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Screen Shot 2015-12-07 at 7.49.39 AMMany thanks to Sherena Arrington who works with Georgia Senator Ligon for finding this in the federal archives.

The December 2001 Bill Summary from No Child Left Behind when John Boehner was Chairman of the House Education and Workforce Committee sounds awfully dang familiar. This is what Boehner et al proudly told Americans that law would accomplish:

  • Gives parents report cards on school performance.
  • Sends more dollars to the classroom, with fewer strings attached.
  • Reforms federal K-12 education programs, requiring accountability for results through annual testing to ensure all children are learning.
  • Provides extra help for schools identified as underachieving.
  • Shields teachers, principals and school board members from frivolous lawsuits.
  • Gives new options to parents with children in dangerous or chronically underachieving public schools.
  • Streamlines federal K-12 education programs from 55 to 45.
  • Transforms bilingual education programs to focus on helping LEP children learn English.
  • Triples funding for reading programs proven to work.
  • Increases federal teacher quality aid by 35 percent over last Clinton budget.
  • Expands local control and gives all 50 states and every local school district new freedom and flexibility in the use of federal education dollars.
  • Requires accountability for results through annual testing of students in federally-funded public schools in reading and math in grades 3-8.
  • Focuses on effective, proven methods of reading instruction backed by scientific research.
  • Calls for states to have a highly-qualified teacher in every public classroom by 2005.
  • Strengthens special education by giving new tools to parents of children with special needs, along with new resources to help schools recruit qualified special education teachers and improve early reading instruction.

So what are they telling us are the benefits of the Every Student Succeeds Act?  This is from the S1177 Bill Summary

The Student Success Act offers a better way forward for education reform by:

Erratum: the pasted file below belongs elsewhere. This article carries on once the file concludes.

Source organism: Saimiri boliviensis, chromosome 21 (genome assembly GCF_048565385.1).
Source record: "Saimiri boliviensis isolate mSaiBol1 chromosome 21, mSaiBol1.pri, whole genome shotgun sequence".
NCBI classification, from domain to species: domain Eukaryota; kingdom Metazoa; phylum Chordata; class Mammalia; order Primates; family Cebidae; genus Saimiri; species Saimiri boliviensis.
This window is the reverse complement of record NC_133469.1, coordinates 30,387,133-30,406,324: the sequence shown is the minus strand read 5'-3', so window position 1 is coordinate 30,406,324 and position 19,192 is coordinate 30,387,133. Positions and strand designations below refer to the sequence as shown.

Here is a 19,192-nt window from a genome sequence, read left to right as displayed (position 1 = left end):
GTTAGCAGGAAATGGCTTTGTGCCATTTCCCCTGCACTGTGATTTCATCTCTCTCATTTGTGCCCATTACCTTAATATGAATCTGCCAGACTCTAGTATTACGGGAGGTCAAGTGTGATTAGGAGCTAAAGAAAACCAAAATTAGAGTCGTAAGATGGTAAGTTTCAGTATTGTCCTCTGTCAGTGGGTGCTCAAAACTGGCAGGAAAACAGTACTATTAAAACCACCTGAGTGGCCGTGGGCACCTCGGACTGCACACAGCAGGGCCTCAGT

• Returning responsibility for student achievement to states, school districts, and parents, while maintaining high expectations.
  • Providing states and school districts greater flexibility to meet students’ unique needs.
  • Investing limited taxpayer dollars wisely.
  • Maintaining and strengthening long-standing protections for state and local autonomy.
  • Ensures parents continue to have the information they need to hold local schools accountable.
  • Eliminates more than 65 ineffective, duplicative, and unnecessary programs and replaces this maze of programs with a Local Academic Flexible Grant, helping schools better support students.
  • Protects state and local autonomy over decisions in the classroom by preventing the Secretary of Education from coercing states into adopting Common Core or any other common standards or assessments, as well as reining in the secretary’s regulatory authority.
  • Includes requirements for locally developed teacher evaluations, enabling federal teacher policy to move from onerous and meaningless burdens to strategies that will reassure parents that their students’ teachers are effective.
  • Strengthens existing efforts to improve student performance among targeted student populations, including English learners and homeless children.

Alan Singer  in the Huffington Post wrote this about ESSA:

There are three very quick questions I need to ask. (1) In the highly charged partisan politics dividing the United States as it enters a Presidential election year, how can any bipartisan bill be more than a conglomeration of pay-offs that will have very little impact on education or the achievement gap? (2) Why are supporters of the bill pretending that every student is ever suddenly going to succeed and what are they going to succeed at? (3) Will there ever be national discussion of what is important for students to know and why or what is meant by college and career readiness?

I will take issue with the last question. Why does that conversation need to be national? In a country as proudly diverse as America what such a national conversation could produce as consensus is going to be very very limited which would not be a reasonable list of things that we think our children shown learn and know. The other two are spot on and I assume rhetorical.

We know how NCLB worked out. The biggest impetus for writing ESSA was to “finally fix that horrible NCLB.” Secretary Duncan came up with his illegal waivers for NCLB when it became obvious to everyone that the requirements of the law were so unrealistic that not one single state was going to meet them. But if so many of the goals or promises are the same with both bills, why should anyone think that ESSA will turn out to be any better than NCLB did? Were the legislators in DC any less sincere or thorough in their efforts to pass a comprehensive education reform bill in 2001 than they are now? What evidence do we have that this was so? How can we not help thinking of Albert Einstein’s famous quote?

Insanity: doing the same thing over and over again and expecting different results.

They may not teach this wise Proverb in school any more, but there are probably enough adult Americans who know it and will be applying it to this situation.

Fool me once, shame on me. Fool me twice, shame on you.

Anne Gassel

Anne has been writing on MEW since 2012 and has been a citizen lobbyist on Common Core since 2013. Some day she would like to see a national Hippocratic oath for educators “I will remember that there is an art to teaching as well as science, and that warmth, sympathy and understanding are sometimes more important than policy or what the data say. My first priority is to do no harm to the children entrusted to my temporary care.”

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